The article again chooses to give priority to the thinking process behind production, over the practical process of using plugins and so on, which is of far greater value in my opinion.

Anyone can open up a plugin’s manual and learn everything there is to know about its various functions, but what will you really learn about its use within the context of your track?

This is where articles such as Mark’s really come in handy - read it, apply his advice and listen as clarity begins to shine through in your music!

4. The Complete Guide to Mixing with Compression

Another entry from Matthew Weiss, this article on all things compression is about as authoritative as you’re likely to find.

As a producer of electronic music, it can often be tricky to find advice that is specifically geared towards this side of the musical spectrum. Authorities on the subjects of production, mixing and mastering traditionally come from, well, more traditional backgrounds, making their tips relevant but lacking in areas not encountered by those working primarily with recorded instrumental sounds.

Matthew Weiss however has authored many videos on mixing EDM and Hip Hop, so is well-versed in tailoring his advice to musicians more interested in synths and laptops, rather than guitars and pianos.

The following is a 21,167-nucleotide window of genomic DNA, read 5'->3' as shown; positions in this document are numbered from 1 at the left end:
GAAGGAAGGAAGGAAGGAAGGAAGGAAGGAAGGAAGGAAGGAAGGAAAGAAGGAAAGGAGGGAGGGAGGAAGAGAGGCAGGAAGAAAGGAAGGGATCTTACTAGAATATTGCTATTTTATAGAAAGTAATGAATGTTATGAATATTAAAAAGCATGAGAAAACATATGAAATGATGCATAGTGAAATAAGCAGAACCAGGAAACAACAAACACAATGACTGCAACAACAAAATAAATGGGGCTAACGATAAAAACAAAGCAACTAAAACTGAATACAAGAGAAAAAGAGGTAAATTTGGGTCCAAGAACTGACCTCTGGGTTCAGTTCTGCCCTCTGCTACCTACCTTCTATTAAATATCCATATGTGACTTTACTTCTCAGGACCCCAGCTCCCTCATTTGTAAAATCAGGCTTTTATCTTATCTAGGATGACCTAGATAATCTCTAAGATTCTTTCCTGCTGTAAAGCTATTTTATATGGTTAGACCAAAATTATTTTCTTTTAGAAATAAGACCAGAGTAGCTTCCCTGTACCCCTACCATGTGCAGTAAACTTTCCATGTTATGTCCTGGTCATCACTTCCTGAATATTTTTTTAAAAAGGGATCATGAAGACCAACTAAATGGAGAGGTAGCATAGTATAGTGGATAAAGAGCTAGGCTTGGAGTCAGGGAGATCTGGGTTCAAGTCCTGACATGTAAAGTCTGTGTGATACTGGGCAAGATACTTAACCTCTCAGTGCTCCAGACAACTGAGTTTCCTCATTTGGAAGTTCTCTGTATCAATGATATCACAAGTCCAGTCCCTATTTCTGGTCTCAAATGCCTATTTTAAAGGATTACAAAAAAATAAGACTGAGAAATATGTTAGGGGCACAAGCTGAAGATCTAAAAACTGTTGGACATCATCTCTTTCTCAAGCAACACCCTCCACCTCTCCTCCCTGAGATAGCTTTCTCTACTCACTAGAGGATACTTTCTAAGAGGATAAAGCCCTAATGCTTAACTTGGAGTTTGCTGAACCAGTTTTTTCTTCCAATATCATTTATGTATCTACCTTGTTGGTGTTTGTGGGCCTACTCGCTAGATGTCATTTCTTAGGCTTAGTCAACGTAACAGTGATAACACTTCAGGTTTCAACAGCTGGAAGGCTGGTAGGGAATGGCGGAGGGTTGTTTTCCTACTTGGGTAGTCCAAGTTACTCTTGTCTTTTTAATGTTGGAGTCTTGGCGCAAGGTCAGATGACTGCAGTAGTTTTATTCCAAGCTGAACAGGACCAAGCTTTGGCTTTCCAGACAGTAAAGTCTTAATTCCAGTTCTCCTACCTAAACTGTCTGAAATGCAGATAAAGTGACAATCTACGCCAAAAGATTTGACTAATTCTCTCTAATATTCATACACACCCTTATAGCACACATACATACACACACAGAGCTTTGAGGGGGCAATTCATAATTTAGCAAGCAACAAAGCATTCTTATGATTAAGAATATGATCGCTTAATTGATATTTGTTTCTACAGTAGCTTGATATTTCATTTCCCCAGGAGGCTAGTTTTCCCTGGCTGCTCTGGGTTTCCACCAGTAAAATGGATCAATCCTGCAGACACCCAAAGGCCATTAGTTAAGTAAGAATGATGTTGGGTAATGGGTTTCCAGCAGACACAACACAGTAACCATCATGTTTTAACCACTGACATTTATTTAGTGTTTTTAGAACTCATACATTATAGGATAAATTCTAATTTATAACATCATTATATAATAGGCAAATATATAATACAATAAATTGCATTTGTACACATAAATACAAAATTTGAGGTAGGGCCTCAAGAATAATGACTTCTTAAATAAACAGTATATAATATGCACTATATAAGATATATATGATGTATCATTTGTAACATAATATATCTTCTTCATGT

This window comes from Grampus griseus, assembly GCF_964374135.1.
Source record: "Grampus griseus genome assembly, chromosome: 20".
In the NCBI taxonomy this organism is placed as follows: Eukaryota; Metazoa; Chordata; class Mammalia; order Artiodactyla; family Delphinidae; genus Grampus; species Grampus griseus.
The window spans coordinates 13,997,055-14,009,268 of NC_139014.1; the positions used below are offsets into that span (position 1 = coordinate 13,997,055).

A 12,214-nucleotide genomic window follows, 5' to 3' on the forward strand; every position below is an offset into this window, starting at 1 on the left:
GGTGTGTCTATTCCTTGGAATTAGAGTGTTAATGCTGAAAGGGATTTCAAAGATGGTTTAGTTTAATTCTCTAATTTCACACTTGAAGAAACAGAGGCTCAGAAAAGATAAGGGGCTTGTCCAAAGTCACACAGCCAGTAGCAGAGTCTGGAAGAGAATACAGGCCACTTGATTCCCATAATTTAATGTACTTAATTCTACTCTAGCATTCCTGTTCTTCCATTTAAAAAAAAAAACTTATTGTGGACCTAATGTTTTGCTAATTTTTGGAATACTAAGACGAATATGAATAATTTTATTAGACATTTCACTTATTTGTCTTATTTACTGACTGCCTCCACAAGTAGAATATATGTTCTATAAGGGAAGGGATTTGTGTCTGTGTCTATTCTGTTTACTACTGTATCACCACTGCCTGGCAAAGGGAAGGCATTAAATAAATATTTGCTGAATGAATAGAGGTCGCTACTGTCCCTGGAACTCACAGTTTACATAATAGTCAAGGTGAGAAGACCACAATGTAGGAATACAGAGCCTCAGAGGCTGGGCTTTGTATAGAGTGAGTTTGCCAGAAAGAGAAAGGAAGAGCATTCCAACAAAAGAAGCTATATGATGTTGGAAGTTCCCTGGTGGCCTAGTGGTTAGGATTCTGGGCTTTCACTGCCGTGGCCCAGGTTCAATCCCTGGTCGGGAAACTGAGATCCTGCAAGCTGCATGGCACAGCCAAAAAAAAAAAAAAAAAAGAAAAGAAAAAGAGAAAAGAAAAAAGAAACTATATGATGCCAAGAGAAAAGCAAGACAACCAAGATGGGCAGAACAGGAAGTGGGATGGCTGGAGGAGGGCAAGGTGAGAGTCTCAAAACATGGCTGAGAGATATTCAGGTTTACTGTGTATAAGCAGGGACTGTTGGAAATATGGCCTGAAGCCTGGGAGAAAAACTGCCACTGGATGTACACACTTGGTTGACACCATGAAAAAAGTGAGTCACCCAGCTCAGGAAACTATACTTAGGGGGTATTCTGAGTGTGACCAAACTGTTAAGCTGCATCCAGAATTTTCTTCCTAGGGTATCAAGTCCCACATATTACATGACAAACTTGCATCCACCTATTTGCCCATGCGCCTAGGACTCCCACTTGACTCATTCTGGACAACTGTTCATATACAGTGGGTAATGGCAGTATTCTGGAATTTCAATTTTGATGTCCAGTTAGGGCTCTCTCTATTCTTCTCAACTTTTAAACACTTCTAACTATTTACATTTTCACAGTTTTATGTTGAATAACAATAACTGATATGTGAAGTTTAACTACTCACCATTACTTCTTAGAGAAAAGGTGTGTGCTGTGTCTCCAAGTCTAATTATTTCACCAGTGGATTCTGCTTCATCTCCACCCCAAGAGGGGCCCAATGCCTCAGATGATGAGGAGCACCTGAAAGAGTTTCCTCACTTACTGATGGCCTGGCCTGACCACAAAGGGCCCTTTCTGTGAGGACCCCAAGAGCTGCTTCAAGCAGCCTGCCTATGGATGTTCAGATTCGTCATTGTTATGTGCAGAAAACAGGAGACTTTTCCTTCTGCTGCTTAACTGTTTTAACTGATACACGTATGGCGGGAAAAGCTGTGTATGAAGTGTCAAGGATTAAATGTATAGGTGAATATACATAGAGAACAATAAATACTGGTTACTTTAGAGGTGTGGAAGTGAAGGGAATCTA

Thus, his compression piece contains essential advice on making a part cut through the mix, or pushing your compression to an extreme for giant, Big Beat-style kick drums.

Making MIDI Less MIDI: Bonus Tips From Ian Vargo

1. extend your MIDI mapping: map plugin or virtual instrument parameters to controls on your MIDI controller, beyond the usual filter cutoff modulation, to allow for a further level of expression when playing in parts.

2. explore you quantization options: don't forget that your favourite DAW most likely has groove presets that allow you to quantize your performances in hundreds of unique ways. If you're not feeling inspired, try using a different rhythmic template.

3. make use of additional forms of MIDI expression: a lot of classic synthesizers make use of aftertouch, which essentially allows for a change to the sound when a user further depresses a key after initially pressing it down. Many virtual instruments incorporate this function too - make sure to take advantage of it.

4. mix MIDI parts like any other recording: I actually like to commit my MIDI to Audio. This saves CPU space and additionally allows me to view MIDI parts as if they were no different than recorded audio.  

5. pay attention to velocity: each virtual instrument is unique and is going to respond differently to your MIDI input, drum libraries especially. Be ready to adapt to differences in velocities between virtual instruments.

Long Live Expert Advice!

I hope you've enjoyed my article choices from the extensive selection available on the Pro Audio Files - I certainly did way back when I was learning the tools of the trade!

Huge thanks go to the Pro Audio Files and Ian Vargo for their assistance in helping me to put together this article - long may they prosper and help to educate the music producers of today and tomorrow!